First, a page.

Oil-rich Azerbaijan gained independence from the Soviet Union in 1991 amid political turmoil and against a backdrop of violence in Nagorno-Karabakh.
It has been famed for its oil springs and natural gas sources since ancient times, when Zoroastrians, for whom fire is an important symbol, erected temples around burning gas vents in the ground.
In the 19th century this part of the Russian empire experienced an unprecedented oil boom which attracted international investment. By the beginning of the 20th century Azerbaijan was supplying almost half of the world's oil.
In 1994 Azerbaijan signed an oil contract worth $7.4bn with a Western consortium. Since then Western companies have invested millions in the development of the country's oil and gas reserves. However, the economy as a whole has not benefited as much as it might have done.
Baku's seafront: Oil exports fuelled a construction boom
Caspian oil is now flowing through a pipeline running from Baku through Georgia to the Turkish port of Ceyhan, providing western countries with ready access to a vast new source of supply. Environmental groups have protested that the cost of this benefit is unacceptable.
Azerbaijan has large gas reserves too.
Azerbaijan became a member of the Council of Europe in 2001. Often accused of rampant corruption and election-rigging, ruling circles walk a tightrope between Russian and Western regional geo-strategic interests.
As the Soviet Union collapsed, the predominantly Armenian population of the Nagorno-Karabakh region stated their intention to secede from Azerbaijan. War broke out. Backed by troops and resources from Armenia proper, the Armenians of Karabakh took control of the region and surrounding territory.
In 1994 a ceasefire was signed. About one-seventh of Azerbaijan's territory remains occupied, while 800,000 refugees and internally displaced persons are scattered around the country.
Azerbaijan was in the media spotlight in June 2007 when Russian President Vladimir Putin offered the US the use of the Gabala radar station for missile defence as an alternative to using bases in Poland and the Czech Republic.
- Full name: Republic of Azerbaijan
- Population: 9 million (World Bank, 2010)
- Capital: Baku
- Area: 86,600 sq km (33,400 sq miles)
- Major language: Azeri, Russian
- Major religion: Islam
- Life expectancy: 68 years (men), 74 years (women) (UN)
- Monetary unit: 1 manat = 100 qapik
- Main exports: Oil, oil products
- GNI per capita: US $5,330 (World Bank, 2010)
- Internet domain: .az
- International dialling code: +994
President: Ilham Aliyev
Ilham Aliyev took over as president from his father, Heydar, in 2003.
Ilham Aliyev succeeded his father Heydar as president
Heydar Aliyev described his son as his "political successor". When his father died, Ilham was already prime minister, vice chairman of the state oil company and deputy leader of the ruling New Azerbaijan Party (NAP).
He won the 2003 presidential elections by a landslide. Western observers were highly critical of the campaign which they said had been marred by voter intimidation, violence and media bias. Opposition demonstrations were met with police violence. There were many arrests.
Heydar Aliyev, a former Soviet Communist leader, reinvented himself as a post-independence political strongman and had ruled Azerbaijan with an iron fist since 1993 following a period of great instability. His record on human rights and media freedom was often criticised in the West.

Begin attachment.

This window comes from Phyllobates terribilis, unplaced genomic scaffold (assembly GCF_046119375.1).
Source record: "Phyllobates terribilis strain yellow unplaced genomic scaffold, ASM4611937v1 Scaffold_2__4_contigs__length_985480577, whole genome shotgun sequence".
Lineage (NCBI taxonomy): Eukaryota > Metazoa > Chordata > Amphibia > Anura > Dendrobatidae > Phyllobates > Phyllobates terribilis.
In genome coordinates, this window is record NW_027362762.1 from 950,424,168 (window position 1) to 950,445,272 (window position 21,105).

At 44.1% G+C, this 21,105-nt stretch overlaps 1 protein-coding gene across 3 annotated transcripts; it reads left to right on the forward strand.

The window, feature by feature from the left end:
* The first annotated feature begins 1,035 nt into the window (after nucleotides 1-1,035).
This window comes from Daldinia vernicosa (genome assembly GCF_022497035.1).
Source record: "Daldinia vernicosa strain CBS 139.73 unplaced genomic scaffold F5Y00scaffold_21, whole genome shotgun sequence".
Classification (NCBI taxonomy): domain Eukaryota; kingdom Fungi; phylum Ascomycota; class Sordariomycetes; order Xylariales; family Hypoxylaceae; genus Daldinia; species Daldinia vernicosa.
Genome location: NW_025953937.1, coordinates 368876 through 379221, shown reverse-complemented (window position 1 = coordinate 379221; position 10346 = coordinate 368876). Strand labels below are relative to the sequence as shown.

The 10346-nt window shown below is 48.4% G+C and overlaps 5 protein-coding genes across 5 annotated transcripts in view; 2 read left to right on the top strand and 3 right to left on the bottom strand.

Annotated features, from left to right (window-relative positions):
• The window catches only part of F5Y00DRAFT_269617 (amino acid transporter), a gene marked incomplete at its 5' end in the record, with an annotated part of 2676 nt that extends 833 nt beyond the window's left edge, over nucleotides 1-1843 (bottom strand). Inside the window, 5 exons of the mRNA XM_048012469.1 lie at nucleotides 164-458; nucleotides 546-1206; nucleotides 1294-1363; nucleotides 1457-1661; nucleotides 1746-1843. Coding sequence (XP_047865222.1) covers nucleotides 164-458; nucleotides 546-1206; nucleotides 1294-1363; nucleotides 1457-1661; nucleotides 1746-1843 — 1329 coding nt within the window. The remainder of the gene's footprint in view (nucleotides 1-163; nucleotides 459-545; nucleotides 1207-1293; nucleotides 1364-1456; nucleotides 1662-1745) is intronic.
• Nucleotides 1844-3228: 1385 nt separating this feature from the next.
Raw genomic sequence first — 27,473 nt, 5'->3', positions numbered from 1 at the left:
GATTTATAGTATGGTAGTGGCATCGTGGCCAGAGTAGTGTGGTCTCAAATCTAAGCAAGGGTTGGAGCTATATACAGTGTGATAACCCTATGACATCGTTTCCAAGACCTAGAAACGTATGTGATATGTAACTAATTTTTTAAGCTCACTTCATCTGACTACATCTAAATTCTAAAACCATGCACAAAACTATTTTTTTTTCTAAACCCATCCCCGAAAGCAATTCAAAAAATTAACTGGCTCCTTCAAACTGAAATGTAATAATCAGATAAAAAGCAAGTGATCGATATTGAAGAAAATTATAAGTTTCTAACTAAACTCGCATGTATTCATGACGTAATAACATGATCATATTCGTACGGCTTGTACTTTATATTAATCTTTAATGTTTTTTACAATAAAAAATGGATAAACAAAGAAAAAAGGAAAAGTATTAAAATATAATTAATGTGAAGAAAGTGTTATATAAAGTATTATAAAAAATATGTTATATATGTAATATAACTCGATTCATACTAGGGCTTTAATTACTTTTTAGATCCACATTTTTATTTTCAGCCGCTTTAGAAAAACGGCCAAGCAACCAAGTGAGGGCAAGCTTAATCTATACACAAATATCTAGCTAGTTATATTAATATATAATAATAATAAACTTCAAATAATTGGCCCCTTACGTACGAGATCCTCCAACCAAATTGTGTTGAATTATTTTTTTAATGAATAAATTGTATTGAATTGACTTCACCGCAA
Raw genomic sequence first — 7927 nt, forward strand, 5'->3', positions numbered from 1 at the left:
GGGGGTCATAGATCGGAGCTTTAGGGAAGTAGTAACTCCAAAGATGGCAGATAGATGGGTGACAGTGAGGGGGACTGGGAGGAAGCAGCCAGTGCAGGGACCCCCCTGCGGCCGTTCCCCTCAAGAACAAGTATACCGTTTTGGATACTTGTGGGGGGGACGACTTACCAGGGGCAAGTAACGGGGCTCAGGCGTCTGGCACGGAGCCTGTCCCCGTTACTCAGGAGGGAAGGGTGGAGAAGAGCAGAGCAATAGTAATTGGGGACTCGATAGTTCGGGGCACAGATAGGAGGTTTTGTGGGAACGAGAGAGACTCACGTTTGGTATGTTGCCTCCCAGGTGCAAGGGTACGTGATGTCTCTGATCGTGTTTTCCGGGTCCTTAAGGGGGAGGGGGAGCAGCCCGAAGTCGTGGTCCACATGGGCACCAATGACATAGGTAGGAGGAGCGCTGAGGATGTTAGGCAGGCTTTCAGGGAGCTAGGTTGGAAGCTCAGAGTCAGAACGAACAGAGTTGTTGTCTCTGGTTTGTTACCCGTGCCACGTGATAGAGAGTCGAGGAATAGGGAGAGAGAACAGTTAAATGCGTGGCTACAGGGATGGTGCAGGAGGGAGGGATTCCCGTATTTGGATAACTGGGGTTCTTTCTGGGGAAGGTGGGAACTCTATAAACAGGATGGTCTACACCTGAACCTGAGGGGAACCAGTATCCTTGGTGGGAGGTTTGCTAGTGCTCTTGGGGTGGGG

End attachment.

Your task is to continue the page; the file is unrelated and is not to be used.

The opposition has strong doubts about Ilham Aliyev's commitment to democracy.
These were reinforced when police used force to break up opposition demonstrations in Baku in befire November 2005 parliamentary elections in which the ruling NAP won well over half of the seats. EU and OSCE observers said the process fell far short of international standards.
Mr Aliyev won a second term of office in 2008, scoring an overwhelming victory in an election that was boycotted by the main opposition parties. Western observers said that, despite being an improvement on previous votes, it fell short of fully democratic standards.
He looked set to cement his grip on power even further when a move to lift the two-term limit on the president was approved in a referendum in March 2009, paving the way for a possible third term.
In November 2010, the ruling NAP increased its already healthy majority in parliamentary elections, with the main opposition party failing to win a single seats. International observers again criticised the vote.
Ilham Aliyev was born in 1961 and has a doctorate in history. His business interests have enabled him to build substantial personal wealth since independence. He is married with three children.
Azerbaijan's state-run and public media compete with private and opposition publications and broadcasters. TV is the most-popular medium. A public broadcaster, set up in 2005, is intended to be free from government control.
Freedom of speech is guaranteed by the constitution, but in 2010 Reporters Without Borders (RSF) said journalists and bloggers "work in a climate of endemic impunity and under persistent pressure from the authorities". State influence over broadcast media "stifles diversity", it added.
Local relays of the BBC and US international radios were closed in late 2008 by the broadcasting regulator.
Turkey's state-run TRT TV is rebroadcast in Azerbaijan. Iranian and Russian channels can be seen in border areas.
There were 3.7 million internet users by June 2010 (InternetWorldStats). In 2010, RSF said it found evidence of a "vibrant and growing" online media, but criticised the government for failing to provide citizens with affordable, high-speed internet access.
- Azartac - state-run, English-language pages
- Turan - private, English-language pages
- Trend - private, English-language pages